(Next page: Evaluation measures, and using data)
“There aren’t many things that are more important to that idea of economic mobility — the idea that you can make it if you try — than a good education,” President Obama told students at the State University of New York in Buffalo in August. It is hardly a partisan belief, The New York Times reports. About a decade ago, on signing the No Child Left Behind Act, President George W. Bush argued that the nation’s biggest challenge was to ensure that “every single child, regardless of where they live, how they’re raised, the income level of their family, every child receive a first-class education in America.” This consensus is comforting. It provides a solution everyone can believe in, whether the problem is income inequality, racial marginalization or the stagnation of the middle class…
We have SMART boards. iPads. Laptops. Cellphones. We have learning management systems like Canvas, Blackboard, and Moodle, the Huffington Post reports. Cloud storage systems like Dropbox, and notetaking apps like Evernote. We have the ability to connect with individuals around the world and talk about everything from the basics of addition and subtraction to the complexities of international relations. We have the ability to provide free educational modules to thousands upon thousands of individuals at one time, and many educators who are already doing so. We have what we need…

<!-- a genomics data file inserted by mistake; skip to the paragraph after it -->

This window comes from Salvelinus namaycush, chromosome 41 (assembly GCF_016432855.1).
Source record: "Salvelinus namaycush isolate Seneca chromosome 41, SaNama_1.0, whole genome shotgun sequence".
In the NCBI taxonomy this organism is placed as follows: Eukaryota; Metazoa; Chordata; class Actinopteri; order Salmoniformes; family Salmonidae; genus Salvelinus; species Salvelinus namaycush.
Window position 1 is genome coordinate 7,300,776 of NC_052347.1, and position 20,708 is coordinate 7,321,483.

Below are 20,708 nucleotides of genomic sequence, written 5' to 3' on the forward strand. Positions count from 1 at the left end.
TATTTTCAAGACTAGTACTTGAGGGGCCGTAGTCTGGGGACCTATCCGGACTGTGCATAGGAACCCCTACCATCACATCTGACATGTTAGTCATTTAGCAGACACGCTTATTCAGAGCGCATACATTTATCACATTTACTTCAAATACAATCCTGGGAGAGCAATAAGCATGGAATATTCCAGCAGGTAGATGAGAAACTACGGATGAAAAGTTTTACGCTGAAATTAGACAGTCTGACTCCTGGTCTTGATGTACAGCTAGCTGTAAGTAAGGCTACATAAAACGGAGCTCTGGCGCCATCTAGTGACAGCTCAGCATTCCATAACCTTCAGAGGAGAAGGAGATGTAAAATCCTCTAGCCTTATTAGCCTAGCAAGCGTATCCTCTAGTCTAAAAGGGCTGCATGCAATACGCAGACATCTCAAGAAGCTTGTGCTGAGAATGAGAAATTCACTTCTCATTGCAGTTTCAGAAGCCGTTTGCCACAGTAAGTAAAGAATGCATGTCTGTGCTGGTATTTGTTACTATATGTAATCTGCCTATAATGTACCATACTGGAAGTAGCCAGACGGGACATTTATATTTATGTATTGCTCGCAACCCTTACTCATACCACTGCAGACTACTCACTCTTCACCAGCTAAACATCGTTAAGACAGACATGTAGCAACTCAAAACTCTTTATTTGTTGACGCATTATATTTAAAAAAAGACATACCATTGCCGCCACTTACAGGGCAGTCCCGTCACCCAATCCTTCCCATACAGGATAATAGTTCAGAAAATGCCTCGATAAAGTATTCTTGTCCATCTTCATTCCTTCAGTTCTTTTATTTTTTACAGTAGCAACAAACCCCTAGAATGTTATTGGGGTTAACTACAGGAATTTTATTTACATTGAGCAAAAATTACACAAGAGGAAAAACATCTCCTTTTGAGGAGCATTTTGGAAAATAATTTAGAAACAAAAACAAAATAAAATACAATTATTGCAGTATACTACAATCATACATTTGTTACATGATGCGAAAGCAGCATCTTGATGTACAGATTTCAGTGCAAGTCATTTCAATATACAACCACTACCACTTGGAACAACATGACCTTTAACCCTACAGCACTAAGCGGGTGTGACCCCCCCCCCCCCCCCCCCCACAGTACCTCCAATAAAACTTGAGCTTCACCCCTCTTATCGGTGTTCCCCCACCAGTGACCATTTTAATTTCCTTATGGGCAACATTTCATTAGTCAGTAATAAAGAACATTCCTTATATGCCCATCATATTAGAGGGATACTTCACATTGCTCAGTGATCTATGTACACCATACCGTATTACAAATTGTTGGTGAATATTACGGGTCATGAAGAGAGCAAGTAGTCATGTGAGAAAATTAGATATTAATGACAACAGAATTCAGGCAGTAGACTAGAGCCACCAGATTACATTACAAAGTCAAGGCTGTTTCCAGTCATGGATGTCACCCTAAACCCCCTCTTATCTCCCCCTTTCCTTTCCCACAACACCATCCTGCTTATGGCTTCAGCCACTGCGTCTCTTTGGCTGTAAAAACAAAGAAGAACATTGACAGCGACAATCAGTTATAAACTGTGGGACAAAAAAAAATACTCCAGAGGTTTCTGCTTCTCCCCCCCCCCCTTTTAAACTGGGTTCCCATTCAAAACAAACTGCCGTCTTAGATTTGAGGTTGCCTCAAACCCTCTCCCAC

When Aaron Feuer was in high school, he helped write a bill for students to give feedback on their classes, VentureBeat reports. By the time he matriculated at Yale University, Feuer had picked up computer programming skills. He couldn’t shake the feeling that the bill wasn’t enough. School districts still needed a better way to poll students and teachers and incorporate the results. So he began building Panorama Education, which works with school districts to gather the requisite data they needed to improve education. Today, at the age of 22, Feuer closed $4 million in funding from Facebook chief executive Mark Zuckerberg’s $100 million fund, Startup: Education. This is Startup:Education’s first national equity investment…